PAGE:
Misconceptions

Comebacks for ‘Why Are You Still Breastfeeding?’

Any woman who has ever had a breastfeeding challenge or has breastfed longer than than someone else deems ‘normal’ has been asked this question at one time or another.

 

“Why are you still breastfeeding?”  

Sometimes this question is passive aggressive with undertones of “I can’t believe you have breastfed your baby for THIS long.”  Other times it comes from a place of love meaning “You seem like you are in pain... are you sure you still want to try this?”

Regardless, if you are anything like me, the snappy comeback or educated response that I SO desired to say only comes after the situation is long gone and I am kicking myself for not defending myself and my choice to breastfeed the way I wanted to.

Breastfeeding Misconceptions: Does Baby Weight Loss Mean Mom Doesn’t Have Enough Milk?

How many times have you heard a so-called ‘fact’ from a family member, friend, healthcare professional, or online resource that has your ‘mama-radar’ going off at warp speed?  Maybe something just doesn’t sound right.  Maybe it goes against all of your mama-bear instincts.  Maybe it is completely contradictory to what you heard the previous day.  Well, it’s time to start busting those myths and misconceptions!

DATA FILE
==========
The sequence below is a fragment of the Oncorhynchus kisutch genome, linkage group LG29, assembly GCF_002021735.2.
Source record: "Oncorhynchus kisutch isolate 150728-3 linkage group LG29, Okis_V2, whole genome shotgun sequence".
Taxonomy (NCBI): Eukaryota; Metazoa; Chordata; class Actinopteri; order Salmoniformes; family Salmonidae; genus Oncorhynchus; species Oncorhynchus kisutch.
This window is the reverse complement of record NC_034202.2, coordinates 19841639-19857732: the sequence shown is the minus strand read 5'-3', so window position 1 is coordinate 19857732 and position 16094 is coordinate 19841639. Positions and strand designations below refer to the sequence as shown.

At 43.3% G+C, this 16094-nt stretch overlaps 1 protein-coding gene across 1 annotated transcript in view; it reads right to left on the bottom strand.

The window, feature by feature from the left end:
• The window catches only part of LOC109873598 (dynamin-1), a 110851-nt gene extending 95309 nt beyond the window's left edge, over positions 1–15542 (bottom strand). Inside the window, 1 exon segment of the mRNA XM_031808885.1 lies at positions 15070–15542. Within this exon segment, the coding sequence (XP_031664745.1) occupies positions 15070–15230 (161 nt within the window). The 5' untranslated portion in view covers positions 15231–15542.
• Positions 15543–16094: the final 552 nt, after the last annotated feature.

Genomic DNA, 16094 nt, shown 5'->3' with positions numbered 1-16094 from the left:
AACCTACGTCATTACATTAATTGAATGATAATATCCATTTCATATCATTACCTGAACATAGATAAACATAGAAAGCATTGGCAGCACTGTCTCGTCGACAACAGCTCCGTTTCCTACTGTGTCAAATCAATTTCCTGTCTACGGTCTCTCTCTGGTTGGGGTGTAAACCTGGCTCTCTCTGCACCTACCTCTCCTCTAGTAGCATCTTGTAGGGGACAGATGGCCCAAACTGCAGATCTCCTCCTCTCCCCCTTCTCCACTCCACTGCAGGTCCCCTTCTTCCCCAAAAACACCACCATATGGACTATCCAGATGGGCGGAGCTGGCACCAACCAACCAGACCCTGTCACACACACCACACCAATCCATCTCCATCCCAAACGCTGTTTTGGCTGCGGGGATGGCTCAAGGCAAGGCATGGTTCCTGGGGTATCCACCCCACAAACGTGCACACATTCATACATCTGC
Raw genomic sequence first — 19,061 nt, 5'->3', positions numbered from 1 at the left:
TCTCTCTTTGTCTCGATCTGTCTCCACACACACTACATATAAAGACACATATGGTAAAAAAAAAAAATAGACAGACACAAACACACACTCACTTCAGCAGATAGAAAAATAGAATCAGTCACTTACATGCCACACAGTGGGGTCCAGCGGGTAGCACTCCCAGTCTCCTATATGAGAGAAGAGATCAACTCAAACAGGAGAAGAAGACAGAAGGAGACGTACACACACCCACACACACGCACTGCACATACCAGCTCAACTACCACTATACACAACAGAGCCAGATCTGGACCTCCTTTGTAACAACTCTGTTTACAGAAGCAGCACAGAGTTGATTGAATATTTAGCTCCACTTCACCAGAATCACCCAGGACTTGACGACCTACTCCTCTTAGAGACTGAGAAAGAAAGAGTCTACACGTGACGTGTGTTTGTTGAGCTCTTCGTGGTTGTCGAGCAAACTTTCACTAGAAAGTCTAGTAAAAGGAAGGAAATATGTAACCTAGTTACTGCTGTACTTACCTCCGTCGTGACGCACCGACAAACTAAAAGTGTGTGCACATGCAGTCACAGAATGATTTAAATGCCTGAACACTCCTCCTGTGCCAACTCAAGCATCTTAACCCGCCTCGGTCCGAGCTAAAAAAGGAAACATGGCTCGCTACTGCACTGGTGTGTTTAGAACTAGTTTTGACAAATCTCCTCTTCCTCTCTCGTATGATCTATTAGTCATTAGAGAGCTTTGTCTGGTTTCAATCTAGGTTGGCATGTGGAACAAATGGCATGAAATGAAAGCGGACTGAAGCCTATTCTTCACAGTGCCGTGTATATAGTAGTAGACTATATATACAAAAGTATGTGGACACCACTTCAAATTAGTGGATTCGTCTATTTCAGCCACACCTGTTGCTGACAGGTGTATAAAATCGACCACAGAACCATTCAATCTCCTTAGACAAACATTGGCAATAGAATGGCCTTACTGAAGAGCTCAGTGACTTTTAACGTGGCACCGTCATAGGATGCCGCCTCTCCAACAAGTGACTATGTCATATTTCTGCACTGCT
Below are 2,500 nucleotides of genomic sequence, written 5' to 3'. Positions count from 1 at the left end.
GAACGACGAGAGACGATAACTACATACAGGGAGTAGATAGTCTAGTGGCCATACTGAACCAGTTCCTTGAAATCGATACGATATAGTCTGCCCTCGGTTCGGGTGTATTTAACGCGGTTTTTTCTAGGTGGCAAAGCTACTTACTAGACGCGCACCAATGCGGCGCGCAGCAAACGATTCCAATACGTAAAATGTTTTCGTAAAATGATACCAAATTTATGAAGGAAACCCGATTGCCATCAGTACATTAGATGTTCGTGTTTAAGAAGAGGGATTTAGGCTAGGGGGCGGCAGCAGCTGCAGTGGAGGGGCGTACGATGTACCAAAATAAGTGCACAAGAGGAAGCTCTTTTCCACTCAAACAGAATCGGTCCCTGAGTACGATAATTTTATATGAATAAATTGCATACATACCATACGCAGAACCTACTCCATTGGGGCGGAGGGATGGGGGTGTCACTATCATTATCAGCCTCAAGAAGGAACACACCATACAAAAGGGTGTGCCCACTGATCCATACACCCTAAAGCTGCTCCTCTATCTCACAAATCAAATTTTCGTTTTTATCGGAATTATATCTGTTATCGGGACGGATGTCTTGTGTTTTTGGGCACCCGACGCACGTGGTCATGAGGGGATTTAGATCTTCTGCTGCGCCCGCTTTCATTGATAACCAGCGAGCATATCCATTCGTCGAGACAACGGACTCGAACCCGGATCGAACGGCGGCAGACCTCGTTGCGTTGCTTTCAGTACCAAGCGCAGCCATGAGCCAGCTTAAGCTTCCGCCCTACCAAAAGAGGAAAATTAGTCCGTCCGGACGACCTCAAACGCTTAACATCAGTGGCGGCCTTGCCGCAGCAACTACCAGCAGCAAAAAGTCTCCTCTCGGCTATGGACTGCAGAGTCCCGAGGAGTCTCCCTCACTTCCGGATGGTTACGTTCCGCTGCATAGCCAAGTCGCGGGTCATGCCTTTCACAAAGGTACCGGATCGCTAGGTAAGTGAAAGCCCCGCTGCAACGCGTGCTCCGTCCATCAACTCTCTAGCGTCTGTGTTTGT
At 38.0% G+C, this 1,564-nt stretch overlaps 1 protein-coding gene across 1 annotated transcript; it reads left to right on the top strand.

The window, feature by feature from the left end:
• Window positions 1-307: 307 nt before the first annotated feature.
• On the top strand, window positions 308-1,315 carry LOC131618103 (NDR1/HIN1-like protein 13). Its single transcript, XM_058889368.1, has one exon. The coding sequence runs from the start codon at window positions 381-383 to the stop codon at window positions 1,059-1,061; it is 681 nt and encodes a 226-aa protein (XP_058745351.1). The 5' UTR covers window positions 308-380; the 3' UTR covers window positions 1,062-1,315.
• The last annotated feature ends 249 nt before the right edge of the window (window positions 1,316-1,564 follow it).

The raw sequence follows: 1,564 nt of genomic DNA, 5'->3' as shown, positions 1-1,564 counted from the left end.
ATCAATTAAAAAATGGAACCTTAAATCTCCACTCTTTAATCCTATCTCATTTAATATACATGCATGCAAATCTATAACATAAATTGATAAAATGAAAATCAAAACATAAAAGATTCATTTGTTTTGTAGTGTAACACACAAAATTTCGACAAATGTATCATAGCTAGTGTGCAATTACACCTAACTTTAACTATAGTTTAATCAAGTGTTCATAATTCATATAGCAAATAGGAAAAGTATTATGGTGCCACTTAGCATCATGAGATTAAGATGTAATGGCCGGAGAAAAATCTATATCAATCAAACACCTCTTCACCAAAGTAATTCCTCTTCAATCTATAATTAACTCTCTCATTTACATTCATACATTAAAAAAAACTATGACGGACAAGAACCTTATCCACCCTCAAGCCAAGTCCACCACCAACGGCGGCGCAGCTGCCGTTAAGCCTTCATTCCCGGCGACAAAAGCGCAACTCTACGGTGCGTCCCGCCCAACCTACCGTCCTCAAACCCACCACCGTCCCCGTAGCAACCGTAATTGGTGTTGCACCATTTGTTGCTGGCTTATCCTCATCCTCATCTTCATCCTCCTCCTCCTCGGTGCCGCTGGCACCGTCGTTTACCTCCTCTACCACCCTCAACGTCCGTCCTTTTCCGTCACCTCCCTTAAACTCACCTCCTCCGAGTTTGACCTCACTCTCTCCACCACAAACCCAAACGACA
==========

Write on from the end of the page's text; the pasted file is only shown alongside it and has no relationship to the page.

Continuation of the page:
Today, we start our new series called Breastfeeding Misconceptions. 

Every month we will be BUSTING common breastfeeding myths and misconceptions, hopefully making your breastfeeding experience that much easier!

Foremilk vs. Hindmilk: The Unnecessary Controversy

Foremilk vs. hindmilk seems to be quite a popular topic among breastfeeding mothers.  If I switch the baby too soon to the other breast, will he get the hindmilk?  How do I ensure that my baby is getting all of the fatty milk that he needs?  Sometimes I feel like too much breastfeeding information can add stress to a new mom.  And this is why….

All breastmilk, whether it is 1 minute into the feeding session or 25 minutes into the feeding session, has both foremilk and hindmilk.  As your baby drinks from the breast, she/he gets both the low-fat milk (foremilk) and the cream (hindmilk.)  The better your baby drains your breast per feeding, the more hindmilk she/he has access to, as this creamier milk hangs out back further in the milk ducts, so it has further to travel.

Here are some ways to know that your baby is getting enough breastmilk in the first few months: